Review Article of International Journal of Traditional and Complementary Medicine
Homeopathy and Mental Health
Dr. Alok Kumar Shukla* & Dr. Papiya Bigoniya
*Department of Phytochemistry and Pharmacognosy, Radharaman College of Pharmacy, Radharaman Group of Institutions, Bhadbhada Road, Ratibad, Bhopal, Madhya Pradesh, INDIA.
All medicines were derived from natural materials in the ancient time (1). Most of those early medicines are described under the broad heading “herbs,” although that term may prove misleading. Even though people often think of herbs as plants or plant-derived materials, several commonly used items were obtained from animals and minerals. Further, although the term “herbs” suggests something that is beneficial and has little potential for harm, numerous toxic materials were used, such as foxglove, deadly nightshade, and jimson weed (Datura). Herbalists sometimes processed the herbs to change them from their original form. As the science developed the researchers attempted and succeeded to isolate some active constituents from herbs, so that the end products were not as nature presented them. For example, aconite was processed extensively in China to reduce its toxicity so that it could more readily be used, and borneol, the active constituent found in a few tropical plants, was isolated centuries ago in relatively pure form, a translucent crystal, for both internal and external use. The use of potent and toxic substances and the intentional alteration of natural substances are characteristics of production of modern drugs. Thus, some issues that arise today about interactions of herbs and drugs may have already been encountered in earlier times when herbs were combined with each other (2).
The ancient Indian system of Ayurveda is practicing in India since 1500 BC, the main aim of this system is to preservation of normal health and curing the diseased one. Ayurveda has focused on patient safety and benefits. In fact it is known that drug safety is a very basic and fundamental concept in medical practice. The current raised issue with respect to Alternative medicine and Ayurveda is increasing reports of Adverse Drug Reaction (ADR) related to herbal medicine (3). This may be due to increase in number of people taking herbal products either as a medicine or as a nutritional supplement. Such reports many a times neglect to identify the cause behind the event which can be pertaining to variety of issues which are already considered in Ayurveda but are neglected many a times either due to ignorance or negligence. There is mis-belief that natural drugs are safe and devoid of toxicity. But this is not true as Ayurveda states that every material in the universe is medicine and thus exerts one or the other therapeutic effect if utilized properly. But injudicious use may alter the action of drug, the intensity of which may be mild to severe or unpredictable. Also activity could be synergistic, decreased, antagonistic action or increase in the bioavailability.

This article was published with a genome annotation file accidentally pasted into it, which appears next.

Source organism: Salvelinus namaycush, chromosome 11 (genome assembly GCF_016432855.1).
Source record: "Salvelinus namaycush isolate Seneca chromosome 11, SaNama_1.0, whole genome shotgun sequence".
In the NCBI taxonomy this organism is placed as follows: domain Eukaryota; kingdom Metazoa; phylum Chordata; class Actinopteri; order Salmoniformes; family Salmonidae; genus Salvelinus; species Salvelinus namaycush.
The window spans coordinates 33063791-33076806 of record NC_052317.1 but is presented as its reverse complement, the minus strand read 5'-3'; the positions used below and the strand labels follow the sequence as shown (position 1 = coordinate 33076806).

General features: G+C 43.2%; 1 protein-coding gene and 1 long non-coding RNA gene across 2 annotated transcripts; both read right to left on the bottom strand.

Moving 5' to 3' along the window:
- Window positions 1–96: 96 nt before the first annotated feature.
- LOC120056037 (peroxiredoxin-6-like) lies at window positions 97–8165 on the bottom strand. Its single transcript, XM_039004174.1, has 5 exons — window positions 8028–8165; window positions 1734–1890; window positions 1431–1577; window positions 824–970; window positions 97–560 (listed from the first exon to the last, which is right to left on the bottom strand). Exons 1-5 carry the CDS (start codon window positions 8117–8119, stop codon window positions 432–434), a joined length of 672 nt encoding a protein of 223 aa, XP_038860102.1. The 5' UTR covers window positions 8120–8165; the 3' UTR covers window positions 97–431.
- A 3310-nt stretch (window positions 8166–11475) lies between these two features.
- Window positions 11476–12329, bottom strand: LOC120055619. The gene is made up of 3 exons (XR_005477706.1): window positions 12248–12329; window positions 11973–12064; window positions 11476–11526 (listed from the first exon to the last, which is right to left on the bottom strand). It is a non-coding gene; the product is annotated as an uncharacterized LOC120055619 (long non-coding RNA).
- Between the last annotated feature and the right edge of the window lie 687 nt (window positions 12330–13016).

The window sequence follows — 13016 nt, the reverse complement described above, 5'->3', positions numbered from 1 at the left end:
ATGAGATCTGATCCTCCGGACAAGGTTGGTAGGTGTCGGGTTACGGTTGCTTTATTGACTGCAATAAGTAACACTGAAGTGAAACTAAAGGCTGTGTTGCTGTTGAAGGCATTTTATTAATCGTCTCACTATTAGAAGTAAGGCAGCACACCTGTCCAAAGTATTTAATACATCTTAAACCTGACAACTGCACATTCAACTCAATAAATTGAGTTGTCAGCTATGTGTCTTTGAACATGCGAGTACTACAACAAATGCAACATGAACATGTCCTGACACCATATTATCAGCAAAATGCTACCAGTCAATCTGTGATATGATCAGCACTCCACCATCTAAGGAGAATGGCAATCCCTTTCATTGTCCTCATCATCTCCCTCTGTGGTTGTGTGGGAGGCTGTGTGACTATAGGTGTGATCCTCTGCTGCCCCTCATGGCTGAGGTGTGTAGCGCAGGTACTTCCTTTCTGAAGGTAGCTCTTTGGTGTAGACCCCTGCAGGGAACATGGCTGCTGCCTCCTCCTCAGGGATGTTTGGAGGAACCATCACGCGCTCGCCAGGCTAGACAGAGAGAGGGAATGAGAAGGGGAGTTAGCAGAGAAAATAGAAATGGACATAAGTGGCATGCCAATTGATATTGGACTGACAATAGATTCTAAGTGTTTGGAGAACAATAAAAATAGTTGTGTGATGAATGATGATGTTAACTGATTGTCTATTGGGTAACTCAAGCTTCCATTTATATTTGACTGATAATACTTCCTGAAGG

Keywords: Herbal, Drug and Food Interaction
How to cite this article:
Alok Kumar Shukla, Papiya Bigoniya.Homeopathy and Mental Health. International Journal of Traditional and Complementary Medicine 2016, 1:9. DOI:10.28933/shukla-bigoniya-ijtcm-08-2016